More then 40,000 Chinese restaurants have popped up across the United States. That’s more then the number of McDonald’s, Wendy’s and Burger Kings combined. Even my hometown with a population barely pushing 2,000 has a Chinese takeout. In the 19th century Cantonese cooks modified their traditional foods to suit a more western palate and created one of the most popular cuisines in America. Skillfully adapting recipes to local ingredients led to the creation of dishes like General Tso’s Chicken, and the ever popular Orange Chicken. You would never find dishes like this in China. Here we treat the vegetables in our Chinese food like garnish, and we salivate over battered Orange Chicken that is deep fried before its stir fried and gets almost half of its calories from fat. In this marymeals version the sweetness comes through with not much more then fresh orange juice, soy sauce, and a quick stir fry in a hot wok.
Fresh Orange Chicken with Sugar Snap Peas
1 small onion diced
2 cloves minced garlic
1/2 tsp red pepper flakes
2 tbsp veg oil
1 lb cubed chicken
2 thinly sliced green onions
8 oz of sugar snap peas
zest and juice from 4 oranges
3 tbsp soy sauce
1 tbsp cornstarch
Heat oil in wok or other large frying pan over high heat. Add onion, red pepper, and garlic. Stir fry 30 seconds. Season chicken with salt and pepper and add to the wok. While the chicken is working mix together juice, zest, soy sauce, and cornstarch in a small bowl. Continue to stir fry the meat another 5 minutes. Add snap peas and sauce mixture and continue frying until peas are tender but still have crunch and the sauce has thickened. Approx 4 minutes. Toss with green onions and serve over steamed rice.
Sometime in the late 1700’s Miss Amelia Sims made mention of cake to be “baked in small cups” in her book American Cookery and history was made. The cupcake was born! We’ve come a long way from the heavy pottery cups Amelia was baking in. Fancy paper lined muffin tins, silicone cups, sturdy foil–nowadays cupcakes have endless, and many times designer ways to be baked off. These mini mavens even have their own shops popping up all the time. Shops like Sprinkles and Magnolia have made cupcakes gourmet. The latest craze adds the sparkling effervescence of champagne into the mix. With a bit of the bubbly, the texture of these fairy cakes is a tad more delicate, and nothing short of delicious! If only Amelia could see us now!
Pink Champagne Cupcakes
2 1/4 cups all purpose flour
1 1/3 cups sugar
3 teaspoons baking powder
1/2 teaspoon salt
1/2 cup melted butter
1/2 cup buttermilk
1/2 cup champagne
1 teaspoon vanilla bean paste
2 large eggs
2 drops red food color(optional)
Combine first four dry ingredients in a mixing bowl. Then mix in remaining ingredients till just combined. Divide into paper-lined muffin tins. Bake at 350 for 17-19 minutes. Let cool completely before frosting.
Butter cream Pink Champagne Frosting
4 cups powdered sugar
1 stick butter (room temp)
2 tbsp champagne
1/4 tsp orange extract
1 drop red food color
Beat together all ingredients in a mixing bowl until light and fluffy. Frost cupcakes and let chill in the fridge to set frosting for 1 hour. Enjoy!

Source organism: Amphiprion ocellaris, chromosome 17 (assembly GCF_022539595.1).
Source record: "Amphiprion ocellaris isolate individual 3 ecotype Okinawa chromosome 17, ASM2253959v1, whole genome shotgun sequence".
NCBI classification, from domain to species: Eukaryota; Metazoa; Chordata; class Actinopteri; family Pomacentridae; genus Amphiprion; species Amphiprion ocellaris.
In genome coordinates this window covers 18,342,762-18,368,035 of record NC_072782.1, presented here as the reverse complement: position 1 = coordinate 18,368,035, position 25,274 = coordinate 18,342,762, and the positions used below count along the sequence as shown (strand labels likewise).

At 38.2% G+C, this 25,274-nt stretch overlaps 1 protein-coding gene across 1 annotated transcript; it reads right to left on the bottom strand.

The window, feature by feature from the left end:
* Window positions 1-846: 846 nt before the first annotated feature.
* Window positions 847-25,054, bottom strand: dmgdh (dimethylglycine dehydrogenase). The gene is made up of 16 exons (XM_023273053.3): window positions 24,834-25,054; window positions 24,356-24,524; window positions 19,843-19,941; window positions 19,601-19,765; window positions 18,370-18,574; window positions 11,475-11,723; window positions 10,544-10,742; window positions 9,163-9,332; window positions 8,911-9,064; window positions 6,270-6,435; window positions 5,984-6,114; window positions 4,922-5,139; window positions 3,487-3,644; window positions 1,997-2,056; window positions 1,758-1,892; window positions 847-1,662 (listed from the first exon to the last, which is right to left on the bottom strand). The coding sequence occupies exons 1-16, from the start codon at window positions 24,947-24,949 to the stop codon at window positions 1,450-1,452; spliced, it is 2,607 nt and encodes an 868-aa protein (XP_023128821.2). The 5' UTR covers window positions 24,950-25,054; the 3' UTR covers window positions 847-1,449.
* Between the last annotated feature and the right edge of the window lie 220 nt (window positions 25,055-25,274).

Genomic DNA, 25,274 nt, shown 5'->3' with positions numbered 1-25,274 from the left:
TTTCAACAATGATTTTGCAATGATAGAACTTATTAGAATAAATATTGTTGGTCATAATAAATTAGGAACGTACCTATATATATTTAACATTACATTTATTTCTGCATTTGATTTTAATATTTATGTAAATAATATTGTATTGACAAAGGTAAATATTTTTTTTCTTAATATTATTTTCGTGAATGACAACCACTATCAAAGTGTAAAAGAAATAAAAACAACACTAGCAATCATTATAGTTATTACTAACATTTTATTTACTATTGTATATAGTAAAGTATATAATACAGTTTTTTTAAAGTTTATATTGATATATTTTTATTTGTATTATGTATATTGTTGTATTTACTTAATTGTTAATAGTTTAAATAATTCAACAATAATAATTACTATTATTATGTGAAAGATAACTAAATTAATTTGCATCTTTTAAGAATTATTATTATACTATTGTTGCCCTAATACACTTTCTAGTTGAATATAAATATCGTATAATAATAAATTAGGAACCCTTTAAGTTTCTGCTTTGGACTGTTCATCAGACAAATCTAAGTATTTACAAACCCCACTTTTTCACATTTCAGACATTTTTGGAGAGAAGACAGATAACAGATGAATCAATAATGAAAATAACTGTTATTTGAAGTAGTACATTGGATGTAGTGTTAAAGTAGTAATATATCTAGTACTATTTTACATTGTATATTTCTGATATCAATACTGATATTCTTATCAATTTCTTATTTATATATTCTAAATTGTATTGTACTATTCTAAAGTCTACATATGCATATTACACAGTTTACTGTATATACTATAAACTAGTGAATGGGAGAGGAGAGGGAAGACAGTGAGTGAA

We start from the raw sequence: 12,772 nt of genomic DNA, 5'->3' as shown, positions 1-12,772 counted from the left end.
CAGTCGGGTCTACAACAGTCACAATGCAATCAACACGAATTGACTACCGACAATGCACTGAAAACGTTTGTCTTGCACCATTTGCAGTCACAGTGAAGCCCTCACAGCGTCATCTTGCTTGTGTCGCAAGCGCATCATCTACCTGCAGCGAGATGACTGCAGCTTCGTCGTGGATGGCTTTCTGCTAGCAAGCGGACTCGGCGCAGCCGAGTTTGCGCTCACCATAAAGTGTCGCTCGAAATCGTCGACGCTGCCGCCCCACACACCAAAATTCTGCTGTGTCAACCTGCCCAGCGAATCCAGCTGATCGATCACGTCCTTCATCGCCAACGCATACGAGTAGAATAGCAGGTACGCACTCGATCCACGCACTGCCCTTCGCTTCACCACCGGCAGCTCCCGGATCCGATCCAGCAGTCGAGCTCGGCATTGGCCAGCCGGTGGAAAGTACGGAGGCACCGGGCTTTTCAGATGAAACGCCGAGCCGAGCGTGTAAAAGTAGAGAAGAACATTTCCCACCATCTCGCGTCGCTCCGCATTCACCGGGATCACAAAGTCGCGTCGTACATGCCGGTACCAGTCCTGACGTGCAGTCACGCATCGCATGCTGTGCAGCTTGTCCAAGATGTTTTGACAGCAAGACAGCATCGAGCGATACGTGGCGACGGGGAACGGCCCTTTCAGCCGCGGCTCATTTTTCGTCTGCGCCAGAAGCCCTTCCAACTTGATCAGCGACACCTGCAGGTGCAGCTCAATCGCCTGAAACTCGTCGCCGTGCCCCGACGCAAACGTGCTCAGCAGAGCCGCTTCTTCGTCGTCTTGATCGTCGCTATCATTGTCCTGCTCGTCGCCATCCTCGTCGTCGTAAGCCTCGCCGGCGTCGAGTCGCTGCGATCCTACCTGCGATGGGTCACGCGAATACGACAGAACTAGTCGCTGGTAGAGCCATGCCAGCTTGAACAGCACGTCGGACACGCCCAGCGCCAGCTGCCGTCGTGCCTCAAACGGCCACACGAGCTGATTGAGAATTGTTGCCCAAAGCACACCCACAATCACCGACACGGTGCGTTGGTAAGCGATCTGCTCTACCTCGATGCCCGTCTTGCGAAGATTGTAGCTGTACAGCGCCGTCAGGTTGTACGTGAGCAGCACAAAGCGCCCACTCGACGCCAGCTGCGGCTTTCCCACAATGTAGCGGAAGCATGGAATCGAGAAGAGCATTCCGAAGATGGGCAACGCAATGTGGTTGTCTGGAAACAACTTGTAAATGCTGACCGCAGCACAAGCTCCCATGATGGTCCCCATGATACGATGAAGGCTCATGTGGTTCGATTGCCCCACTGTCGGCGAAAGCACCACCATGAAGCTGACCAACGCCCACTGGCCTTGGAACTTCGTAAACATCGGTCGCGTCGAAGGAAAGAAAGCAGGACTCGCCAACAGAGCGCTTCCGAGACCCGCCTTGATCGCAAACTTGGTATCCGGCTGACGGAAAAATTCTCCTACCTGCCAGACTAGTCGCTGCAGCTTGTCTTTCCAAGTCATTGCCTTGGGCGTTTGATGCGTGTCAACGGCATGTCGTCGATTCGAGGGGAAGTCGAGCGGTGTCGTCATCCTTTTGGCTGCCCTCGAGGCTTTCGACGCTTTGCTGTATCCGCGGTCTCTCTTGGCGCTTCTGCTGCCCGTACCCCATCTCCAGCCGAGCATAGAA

I’ve never seen so many sausages.
Danish. German. Irish. Polish. Italian. Sausage. As far as the eye can see.
I also have to admit, if it wasn’t for such a good cause, I might have been a smidge disappointed in the Orange International Street Fair. But, since every dime of profits from those colossal bangers goes directly to fund more then fifty non-profits dedicated to serving our local communities, I’ll take two please with extra kraut.
Even though the history of The Fair can be traced back to the original event in 1910, it wasn’t until the centennial celebration in 1973 that the tradition was revived. The event proved so popular that it has been held every Labor Day weekend since, for the past three decades. There’s more to see then just sausage. Local crafters and artists, live entertainment, unique shops that grace the circle are open for business, beer tasting from each country, and there’s plenty of traditional sweets to go around.
One that intrigued me: Dansk Aebleskiver. Danish Donuts. These globe shaped delights are a cross between an American pancake and a light airy French popover. They get a cute round shape as they cook in a special cast iron griddle that I can’t wait to get for the marymeals kitchen. The friendly Danes let me watch as they prepared these delicious pastries.
All in all, not a bad way to spend part of my Labor Day weekend. With its picturesque location, the historic circle in downtown Orange is the perfect setting to step back in time, stroll the closed-off streets, and sample some delicious food traditions from all over the world.
A trifle, as defined, is an article or thing of very little value. Leave it to the Brits to give such a depressing name to something as delicious and brilliant looking as a trifle. This cold dessert of cake, spread with jam, fruit, and covered with cream, was originally invented to make yesterdays stale old sponge taste fresh and delicious again. Traditionally the cake was soaked in liquor to revive its moist texture. Then it was pressed in a bowl to absorb all the yummy delicious flavor from the jam and cream layers. So it was cheap, easy to make, and a great way to use up leftovers. In this marymeals version I’ve taken the trifle out of the bowl and turned it into an elegant layer cake. A trifle indeed!
Raspberry Trifle Cake
For the Sponge:
1½ cups flour
1 cup sugar
1½ tsp baking powder
½ tsp salt
1 stick melted butter
½ cup sour cream
2 large eggs
1 tbsp vanilla paste
1 tsp vanilla extract